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People visit 1933 Laochangfang.
NEIGHBORHOOD GUIDE

A guide to local favorites in Hongkou District

People visit 1933 Laochangfang.
  • By Lisa Movius
  • Photos by Yue Wu
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Hongkou District
Shanghai
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Japan took control of central Shanghai’s northernmost Hongkou area in 1932 after the first battle of Shanghai, and its disinterest in Chinese domestic politics made it a refuge for leftist writers and intellectuals at risk of execution by the Kuomintang national government. Though most of the area has undergone a regrettable mall-ification in the past decade, the main historic sites are well protected. At the far southeastern end of Hongkou, by the Tilanqiao Prison, is where 40,000 stateless Jewish refugees built a wartime community they dubbed Little Vienna.

Meet Lisa Movius

Lisa has lived in Shanghai since 1998, working as a journalist covering art and culture around Asia but with occasional side gigs working at rock club Mao Livehouse and teaching college journalism. She misses the open-water swimming of her native California but plunges into as many of Shanghai’s pools and murky lakes as she can.

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Hongkou District

Lu Xun Park and Memorial Hall
Originally Hongkew Park, Lu Xun Park has some delightful landscaping. The park contains the famed namesake writer’s grave and an informative memorial hall. There is also Plum Garden, a memorial to Yun Bong-gil, a Korean independence activist who set off a bomb, killing several top Japanese officials here in 1932.
2288 Sichuan North Road, Shanghai 200000, China
Lu Xun residence and Shanyin Lu
Lu Xun, the pen name of pioneering writer Zhou Shuren, spent his final years in Shanghai, first in Darrouch Road’s Jingyunli and finally in this lane house on what was then called Scotts Road. It has been a museum since 1950.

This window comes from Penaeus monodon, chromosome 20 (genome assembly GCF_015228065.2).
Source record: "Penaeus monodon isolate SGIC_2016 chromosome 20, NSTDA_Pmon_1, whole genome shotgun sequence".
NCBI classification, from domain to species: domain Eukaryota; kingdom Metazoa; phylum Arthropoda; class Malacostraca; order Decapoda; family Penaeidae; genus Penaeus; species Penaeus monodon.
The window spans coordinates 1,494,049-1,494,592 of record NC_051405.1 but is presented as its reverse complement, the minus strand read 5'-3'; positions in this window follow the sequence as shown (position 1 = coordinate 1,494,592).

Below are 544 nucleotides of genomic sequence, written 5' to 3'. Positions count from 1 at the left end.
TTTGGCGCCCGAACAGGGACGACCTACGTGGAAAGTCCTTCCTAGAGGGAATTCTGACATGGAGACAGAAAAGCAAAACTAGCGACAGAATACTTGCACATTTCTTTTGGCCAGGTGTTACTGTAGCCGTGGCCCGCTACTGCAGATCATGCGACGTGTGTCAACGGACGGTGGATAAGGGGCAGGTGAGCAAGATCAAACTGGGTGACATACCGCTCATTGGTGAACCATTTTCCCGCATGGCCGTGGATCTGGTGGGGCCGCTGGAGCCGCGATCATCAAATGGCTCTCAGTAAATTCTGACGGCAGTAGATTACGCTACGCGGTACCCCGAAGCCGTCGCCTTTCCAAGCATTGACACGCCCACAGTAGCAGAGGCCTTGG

Shanyin Rd, Lane 132, No 10, Hongkou District, Shanghai, China
Duolun Museum of Modern Art
Along with famous leftist-writer sites, the road Duolun contains notable architectural examples, like the Fitch Memorial Church, blending Western and Chinese styles, and the Duolun Museum of Modern Art. When it opened in 2003, the museum was the first government-backed contemporary art museum in Shanghai, and it was the gathering place of the city’s cultural avant-garde for several years. Though its importance has dimmed, it still sometimes holds interesting exhibitions.
27 Duolun Lu, Hongkou District, Shanghai, China
Old Film Cafe
This historic mansion is filled with Old Shanghai antiques and film memorabilia in loving tribute to the city’s film industry. Posters and pictures of stars like Zhou Xuan and Zhao Dan fill the walls, with nods to vintage Hollywood, too. Old films screen on a regular loop.
123 Duolun Lu (by Sichuan Lu), Hongkou District, Shanghai, China
1933 Laoyangfang (‘Old Millfun’)
This enormous Art Deco slaughterhouse was built to help feed the growing city of the 1930s. Escheresque mazes of ramps zigzagging floor to floor were installed to manage the doomed cattle — and now give the place its dizzying, surreal atmosphere. A secret skateboarder spot for the many years it lay derelict, the building was restored as a dining and shopping destination in the late 2000s. Tip: From this complex, it is about a mile toward Yangpu District and the many sites of Shanghai’s old Jewish Ghetto.
1933 Laoyangfang, Shajing Road, Hongkou, Shanghai, China
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Lisa Movius
Lisa has lived in Shanghai since 1998, working as a journalist covering art and culture around Asia but with occasional side gigs working at rock club Mao Livehouse and teaching college journalism. She misses the open-water swimming of her native California but plunges into as many of Shanghai’s pools and murky lakes as she can.
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Yue Wu
Yue is a contributing photographer based in Shanghai.
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